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American Foods Group turns shovel on new beef processing plant

Missouri’s ag director says increasing beef processing offers opportunity for next generation.

Mindy Ward

September 14, 2022

3 Min Read
American Foods Group broke ground on it its 2,400 per day cattle process facility in eastern Warren County, Missouri.
BEEF BOOST: American Foods Group began construction on its 2,400-head-per-day cattle processing facility in Warren County in eastern Missouri. Courtesy of AFG

“A dream come true for so many Missouri farm families.” That is how Missouri Department of Agriculture Director Chris Chinn described the state’s newest beef processing facility — America’s Heartland Packing LLC.

“This is a big day for Missouri agriculture,” Chinn said during a groundbreaking ceremony Sept. 12 in Warren County. “Our cattle industry has struggled not just for the last few years but for decades. It’s been really hard to find new opportunities to bring that next generation back home to the family farm or ranch.”

America’s Heartland Packing is the latest endeavor of Wisconsin-based American Foods Group LLC, owned by Rosen’s Diversified Inc. “The Rosen family could see that we had potential in the state of Missouri, but they also knew that we love agriculture,” Chinn said.

AFG started construction on the $800 million state-of-the-art beef harvest facility near Foristell in eastern Missouri. Company owners said it will start receiving cattle in 2024.

The 775,000-square-foot greenfield project will include a harvest floor, carcass chillers, fabrication area, rendering, further processing area, storage coolers, freezers and loading docks. Once fully operational, it is projected to process over 2,400 cattle per day. It fulfills the need for more shackle space for beef producers across the region.

Related: Missouri makes cut for new beef processing plant

“We love cows,” Chinn said, “but we also send our cows someplace else to be finished out.”

She noted the new beef processing facility offers both young and established cattle producers a new opportunity to finish their own cattle within the state borders. America’s Heartland Packing adds one more tool to their marketing toolbox.

Missouri ag director Chris Chinn

NEW OPPORTUNITY: Missouri’s ag director, Chris Chinn, speaks during a groundbreaking ceremony Sept. 12 for a new cattle processing facility in the state.

And while AFG chose the eastern side of the state, Chinn said the plant serves all of Missouri.

Investment in state, agriculture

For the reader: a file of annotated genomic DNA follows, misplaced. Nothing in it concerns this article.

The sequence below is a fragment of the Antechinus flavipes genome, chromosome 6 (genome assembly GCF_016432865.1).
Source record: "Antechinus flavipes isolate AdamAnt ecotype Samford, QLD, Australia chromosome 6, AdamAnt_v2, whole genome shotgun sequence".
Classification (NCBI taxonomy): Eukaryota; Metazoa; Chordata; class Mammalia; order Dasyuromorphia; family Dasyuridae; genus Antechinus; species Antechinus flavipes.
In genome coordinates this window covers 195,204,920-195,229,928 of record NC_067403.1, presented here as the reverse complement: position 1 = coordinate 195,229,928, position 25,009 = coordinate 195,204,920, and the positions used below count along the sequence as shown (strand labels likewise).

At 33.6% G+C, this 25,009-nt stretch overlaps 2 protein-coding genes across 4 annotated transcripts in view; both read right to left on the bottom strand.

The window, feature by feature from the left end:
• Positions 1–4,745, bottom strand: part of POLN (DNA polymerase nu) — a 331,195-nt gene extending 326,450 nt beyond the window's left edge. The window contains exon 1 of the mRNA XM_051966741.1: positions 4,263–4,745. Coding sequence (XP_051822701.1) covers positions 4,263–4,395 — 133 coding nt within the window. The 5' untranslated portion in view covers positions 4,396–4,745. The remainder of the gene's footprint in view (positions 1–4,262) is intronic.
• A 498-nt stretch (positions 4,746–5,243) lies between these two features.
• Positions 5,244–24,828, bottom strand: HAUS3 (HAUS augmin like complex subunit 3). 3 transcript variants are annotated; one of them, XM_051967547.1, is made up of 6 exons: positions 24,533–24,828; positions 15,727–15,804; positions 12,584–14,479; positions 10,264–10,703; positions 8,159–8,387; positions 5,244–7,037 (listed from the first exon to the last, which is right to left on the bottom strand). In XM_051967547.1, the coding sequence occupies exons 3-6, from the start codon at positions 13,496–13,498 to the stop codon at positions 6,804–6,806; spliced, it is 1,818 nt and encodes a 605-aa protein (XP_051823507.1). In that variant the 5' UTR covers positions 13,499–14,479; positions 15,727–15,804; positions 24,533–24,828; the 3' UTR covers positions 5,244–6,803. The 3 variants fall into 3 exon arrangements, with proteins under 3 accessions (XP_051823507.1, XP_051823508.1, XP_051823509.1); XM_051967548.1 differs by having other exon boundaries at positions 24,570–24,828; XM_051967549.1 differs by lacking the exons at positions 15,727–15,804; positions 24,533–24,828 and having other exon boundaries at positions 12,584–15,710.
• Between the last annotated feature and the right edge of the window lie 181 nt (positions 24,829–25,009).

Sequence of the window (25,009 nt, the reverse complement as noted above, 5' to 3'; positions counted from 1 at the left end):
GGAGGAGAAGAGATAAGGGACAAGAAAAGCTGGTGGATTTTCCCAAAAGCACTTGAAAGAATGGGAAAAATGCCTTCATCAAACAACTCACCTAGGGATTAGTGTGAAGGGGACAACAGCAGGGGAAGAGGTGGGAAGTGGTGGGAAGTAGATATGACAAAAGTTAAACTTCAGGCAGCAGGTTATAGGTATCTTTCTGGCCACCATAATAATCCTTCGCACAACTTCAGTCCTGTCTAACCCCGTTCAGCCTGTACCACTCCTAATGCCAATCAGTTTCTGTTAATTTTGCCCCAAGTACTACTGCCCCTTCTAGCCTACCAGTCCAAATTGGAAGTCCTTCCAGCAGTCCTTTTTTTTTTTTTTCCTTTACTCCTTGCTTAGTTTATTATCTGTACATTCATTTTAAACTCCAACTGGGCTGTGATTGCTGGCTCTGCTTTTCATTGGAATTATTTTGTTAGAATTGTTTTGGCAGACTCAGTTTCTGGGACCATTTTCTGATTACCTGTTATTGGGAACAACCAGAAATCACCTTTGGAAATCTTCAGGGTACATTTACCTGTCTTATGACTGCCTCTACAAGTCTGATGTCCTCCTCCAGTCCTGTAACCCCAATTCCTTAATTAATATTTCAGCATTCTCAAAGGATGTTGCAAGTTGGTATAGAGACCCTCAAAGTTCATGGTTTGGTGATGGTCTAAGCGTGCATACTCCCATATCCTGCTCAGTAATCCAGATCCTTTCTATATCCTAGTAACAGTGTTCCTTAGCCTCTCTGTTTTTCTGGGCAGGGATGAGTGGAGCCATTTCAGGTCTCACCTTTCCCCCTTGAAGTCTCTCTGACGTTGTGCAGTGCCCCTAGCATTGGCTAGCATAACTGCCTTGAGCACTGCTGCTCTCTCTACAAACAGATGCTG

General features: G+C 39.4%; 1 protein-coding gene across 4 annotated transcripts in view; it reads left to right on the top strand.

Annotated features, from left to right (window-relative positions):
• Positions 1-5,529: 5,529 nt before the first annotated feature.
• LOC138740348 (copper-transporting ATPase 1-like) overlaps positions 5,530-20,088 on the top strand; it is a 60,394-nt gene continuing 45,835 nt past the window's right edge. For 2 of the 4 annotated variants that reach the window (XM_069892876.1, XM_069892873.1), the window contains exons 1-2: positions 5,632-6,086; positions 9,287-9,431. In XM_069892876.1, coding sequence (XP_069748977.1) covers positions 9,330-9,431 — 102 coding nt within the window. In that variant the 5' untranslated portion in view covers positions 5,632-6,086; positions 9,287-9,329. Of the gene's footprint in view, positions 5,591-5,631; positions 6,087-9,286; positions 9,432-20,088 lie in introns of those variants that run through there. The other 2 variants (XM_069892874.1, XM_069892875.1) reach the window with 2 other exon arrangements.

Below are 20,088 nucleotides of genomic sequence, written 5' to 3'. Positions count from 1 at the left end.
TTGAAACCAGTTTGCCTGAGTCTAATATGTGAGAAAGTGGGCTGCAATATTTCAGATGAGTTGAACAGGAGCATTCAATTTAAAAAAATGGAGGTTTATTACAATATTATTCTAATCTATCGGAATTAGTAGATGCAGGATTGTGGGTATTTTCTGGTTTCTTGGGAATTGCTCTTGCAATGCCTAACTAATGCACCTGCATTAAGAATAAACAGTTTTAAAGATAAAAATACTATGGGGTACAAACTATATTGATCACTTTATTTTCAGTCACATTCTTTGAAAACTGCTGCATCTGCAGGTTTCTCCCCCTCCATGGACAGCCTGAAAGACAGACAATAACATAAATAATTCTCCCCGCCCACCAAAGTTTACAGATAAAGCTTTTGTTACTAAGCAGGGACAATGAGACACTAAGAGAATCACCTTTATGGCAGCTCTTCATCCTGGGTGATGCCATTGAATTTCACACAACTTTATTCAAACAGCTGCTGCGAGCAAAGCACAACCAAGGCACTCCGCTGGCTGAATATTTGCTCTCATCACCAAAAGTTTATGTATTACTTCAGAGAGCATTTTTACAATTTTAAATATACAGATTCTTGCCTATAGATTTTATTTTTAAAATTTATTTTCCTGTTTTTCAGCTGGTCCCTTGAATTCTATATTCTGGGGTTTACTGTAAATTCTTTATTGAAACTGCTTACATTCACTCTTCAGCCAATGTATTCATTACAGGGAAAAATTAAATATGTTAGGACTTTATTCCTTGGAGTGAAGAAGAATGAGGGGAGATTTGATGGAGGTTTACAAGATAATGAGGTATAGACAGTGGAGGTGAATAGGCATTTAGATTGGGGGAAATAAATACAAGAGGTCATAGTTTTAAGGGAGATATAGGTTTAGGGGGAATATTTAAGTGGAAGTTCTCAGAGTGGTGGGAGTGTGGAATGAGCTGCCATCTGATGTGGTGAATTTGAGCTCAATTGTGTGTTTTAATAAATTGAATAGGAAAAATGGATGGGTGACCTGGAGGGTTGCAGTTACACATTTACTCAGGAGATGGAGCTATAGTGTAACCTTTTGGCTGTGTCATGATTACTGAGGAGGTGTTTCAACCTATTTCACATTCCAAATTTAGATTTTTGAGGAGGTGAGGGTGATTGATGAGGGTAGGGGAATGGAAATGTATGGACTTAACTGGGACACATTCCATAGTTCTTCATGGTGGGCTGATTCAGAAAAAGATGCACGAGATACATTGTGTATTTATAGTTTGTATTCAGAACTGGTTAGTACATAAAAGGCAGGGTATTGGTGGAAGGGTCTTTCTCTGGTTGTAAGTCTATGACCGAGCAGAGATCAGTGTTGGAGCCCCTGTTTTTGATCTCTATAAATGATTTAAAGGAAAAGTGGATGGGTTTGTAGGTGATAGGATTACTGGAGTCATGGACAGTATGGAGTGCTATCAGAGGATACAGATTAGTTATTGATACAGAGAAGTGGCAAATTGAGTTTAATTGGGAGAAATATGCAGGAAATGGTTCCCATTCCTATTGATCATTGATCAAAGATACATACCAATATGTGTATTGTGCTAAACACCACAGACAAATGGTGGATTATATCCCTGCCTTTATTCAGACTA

The $800 million investment will have a ripple effect on the agriculture community. “We’re creating more jobs in rural Missouri,” Chinn said. “We’re going to add value to our cattle market and to our grain market.”

“Today marks the start of our future in Warren County, Mo., the addition of industry-needed hook space, and fulfilling the needs of our customers, partners and consumers for beef demand,” said Steve Van Lannen, president and chief operating officer of AFG, a family-owned, U.S. beef processor with locations throughout the Midwest.

Missouri Gov. Mike Parson, a third-generation farmer and cattleman, said AFG is a development that will benefit Missouri’s agricultural producers and consumers for years to come.

“With $94 billion contributed to our economy annually, we appreciate that agriculture is our No. 1 industry,” he said. “AFG’s investment in Missouri further signals to the nation and world what we’ve known all along — that Missouri is the best place for companies to grow and expand. We couldn’t be more excited for AFG’s expansion in Missouri.”

Chinn added that the groundbreaking is “just the beginning” of a partnership between AFG and the state’s agriculture community. “We are going to keep working hard to support American Foods Group. We can’t wait to be here in two years when we get to see the first cattle go through the plant doors.”

The American Foods Group LLC contributed to this article.

About the Author(s)

Mindy Ward

Editor, Missouri Ruralist

Mindy resides on a small farm just outside of Holstein, Mo, about 80 miles southwest of St. Louis.

After graduating from the University of Missouri-Columbia with a bachelor’s degree in agricultural journalism, she worked briefly at a public relations firm in Kansas City. Her husband’s career led the couple north to Minnesota.

There, she reported on large-scale production of corn, soybeans, sugar beets, and dairy, as well as, biofuels for The Land. After 10 years, the couple returned to Missouri and she began covering agriculture in the Show-Me State.

“In all my 15 years of writing about agriculture, I have found some of the most progressive thinkers are farmers,” she says. “They are constantly searching for ways to do more with less, improve their land and leave their legacy to the next generation.”

Mindy and her husband, Stacy, together with their daughters, Elisa and Cassidy, operate Showtime Farms in southern Warren County. The family spends a great deal of time caring for and showing Dorset, Oxford and crossbred sheep.

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